In the meantime General Augur send an aid to General Banks to say that it was going hard with him. Then came the order to fall back, each regiment to take its original position and Gen. Augur sent word to me to hold my position at all hazards in case the rebels followed us up. As soon as we ceased firing and commenced carrying off the dead and wounded, the rebels stopped firing and showed themselves above their works. [They then] asked us “to come try it again some day,” “not to go away,” “come in and take supper,” and kept talking so till after dark.
Col. Chapin was shot through the head by a grape shot—probably killed instantly. He had not got more than half way. Major Love and Gray were wounded about the same time. Morgan and Jones got way to the front. Jones has since died. Moran severely wounded but doing nicely. I tell you, we miss our dear Colonel—none more than I do. It seems almost as if I had lost a brother. And Major Love and Seymour and Gray being away, seems almost as if I was in a new regiment. And then to have Higgins in command. He is not a favorite among the men. But Capt. [John M.] Sizer is. The men all like him. He is a splendid officer and as brave as he is good. I tell you, we will be mighty glad to have our new Colonel back again. I tell you, the officers and men will go wherever he will lead.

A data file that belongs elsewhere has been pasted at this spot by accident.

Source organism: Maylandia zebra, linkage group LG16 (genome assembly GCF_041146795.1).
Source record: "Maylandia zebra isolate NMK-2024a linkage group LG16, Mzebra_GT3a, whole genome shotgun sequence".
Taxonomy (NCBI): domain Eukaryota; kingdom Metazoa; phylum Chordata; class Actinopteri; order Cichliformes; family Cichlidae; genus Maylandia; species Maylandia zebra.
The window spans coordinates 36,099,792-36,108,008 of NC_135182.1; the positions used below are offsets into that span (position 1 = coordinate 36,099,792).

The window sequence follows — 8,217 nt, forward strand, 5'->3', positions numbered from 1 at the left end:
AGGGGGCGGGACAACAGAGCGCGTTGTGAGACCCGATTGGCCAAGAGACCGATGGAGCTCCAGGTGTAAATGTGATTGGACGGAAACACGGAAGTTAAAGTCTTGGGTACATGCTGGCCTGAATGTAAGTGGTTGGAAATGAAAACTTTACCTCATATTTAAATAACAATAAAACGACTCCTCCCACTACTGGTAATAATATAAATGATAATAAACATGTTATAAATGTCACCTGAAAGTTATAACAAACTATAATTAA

Although my company was not with the regiment [in the assault], it cannot be said that I was not in the fight for we were just in range all the time, though protected by trees. My loss was two killed and two wounded. The wounded are doing well. On Sunday, three of my men were wounded. One poor fellow had to lose his left arm amputated. Lt. Linahan was killed. He is the one who helped me in the first fight. He was as brave a man as ever lived and was killed while shooting at a reb with the gun of one of his men that was wounded.